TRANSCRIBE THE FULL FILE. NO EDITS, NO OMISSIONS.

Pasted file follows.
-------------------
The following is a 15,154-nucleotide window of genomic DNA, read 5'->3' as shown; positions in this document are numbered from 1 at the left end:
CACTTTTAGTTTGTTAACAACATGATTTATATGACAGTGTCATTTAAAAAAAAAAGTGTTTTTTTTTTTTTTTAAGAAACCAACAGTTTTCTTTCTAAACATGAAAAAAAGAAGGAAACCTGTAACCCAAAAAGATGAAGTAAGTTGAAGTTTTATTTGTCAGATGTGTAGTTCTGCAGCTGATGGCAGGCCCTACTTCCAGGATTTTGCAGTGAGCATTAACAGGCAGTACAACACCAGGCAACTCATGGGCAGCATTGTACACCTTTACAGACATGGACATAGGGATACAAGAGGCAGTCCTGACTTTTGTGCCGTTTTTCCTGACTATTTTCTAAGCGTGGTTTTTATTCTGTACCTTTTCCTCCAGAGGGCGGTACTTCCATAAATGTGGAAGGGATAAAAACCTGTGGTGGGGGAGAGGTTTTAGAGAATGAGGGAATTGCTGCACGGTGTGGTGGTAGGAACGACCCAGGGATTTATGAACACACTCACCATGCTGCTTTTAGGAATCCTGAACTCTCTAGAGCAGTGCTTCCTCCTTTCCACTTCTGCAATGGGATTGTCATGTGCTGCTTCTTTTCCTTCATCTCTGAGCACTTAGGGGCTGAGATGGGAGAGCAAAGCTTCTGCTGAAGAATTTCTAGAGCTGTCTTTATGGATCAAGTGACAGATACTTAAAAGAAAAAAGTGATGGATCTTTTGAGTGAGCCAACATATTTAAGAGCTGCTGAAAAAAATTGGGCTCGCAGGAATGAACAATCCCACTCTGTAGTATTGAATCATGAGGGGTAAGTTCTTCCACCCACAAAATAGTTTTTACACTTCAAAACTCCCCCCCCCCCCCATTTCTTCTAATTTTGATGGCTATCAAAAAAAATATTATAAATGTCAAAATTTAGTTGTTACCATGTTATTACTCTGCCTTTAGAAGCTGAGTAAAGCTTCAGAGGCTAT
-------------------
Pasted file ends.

The following is a 15,154-nucleotide window of genomic DNA, read 5'->3' as shown; positions in this document are numbered from 1 at the left end:
CACTTTTAGTTTGTTAACAACATGATTTATATGACAGTGTCATTTAAAAAAAAAAGTGTTTTTTTTTTTTTTTAAGAAACCAACAGTTTTCTTTCTAAACATGAAAAAAAGAAGGAAACCTGTAACCCAAAAAGATGAAGTAAGTTGAAGTTTTATTTGTCAGATGTGTAGTTCTGCAGCTGATGGCAGGCCCTACTTCCAGGATTTTGCAGTGAGCATTAACAGGCAGTACAACACCAGGCAACTCATGGGCAGCATTGTACACCTTTACAGACATGGACATAGGGATACAAGAGGCAGTCCTGACTTTTGTGCCGTTTTTCCTGACTATTTTCTAAGCGTGGTTTTTATTCTGTACCTTTTCCTCCAGAGGGCGGTACTTCCATAAATGTGGAAGGGATAAAAACCTGTGGTGGGGGAGAGGTTTTAGAGAATGAGGGAATTGCTGCACGGTGTGGTGGTAGGAACGACCCAGGGATTTATGAACACACTCACCATGCTGCTTTTAGGAATCCTGAACTCTCTAGAGCAGTGCTTCCTCCTTTCCACTTCTGCAATGGGATTGTCATGTGCTGCTTCTTTTCCTTCATCTCTGAGCACTTAGGGGCTGAGATGGGAGAGCAAAGCTTCTGCTGAAGAATTTCTAGAGCTGTCTTTATGGATCAAGTGACAGATACTTAAAAGAAAAAAGTGATGGATCTTTTGAGTGAGCCAACATATTTAAGAGCTGCTGAAAAAAATTGGGCTCGCAGGAATGAACAATCCCACTCTGTAGTATTGAATCATGAGGGGTAAGTTCTTCCACCCACAAAATAGTTTTTACACTTCAAAACTCCCCCCCCCCCCCATTTCTTCTAATTTTGATGGCTATCAAAAAAAATATTATAAATGTCAAAATTTAGTTGTTACCATGTTATTACTCTGCCTTTAGAAGCTGAGTAAAGCTTCAGAGGCTAT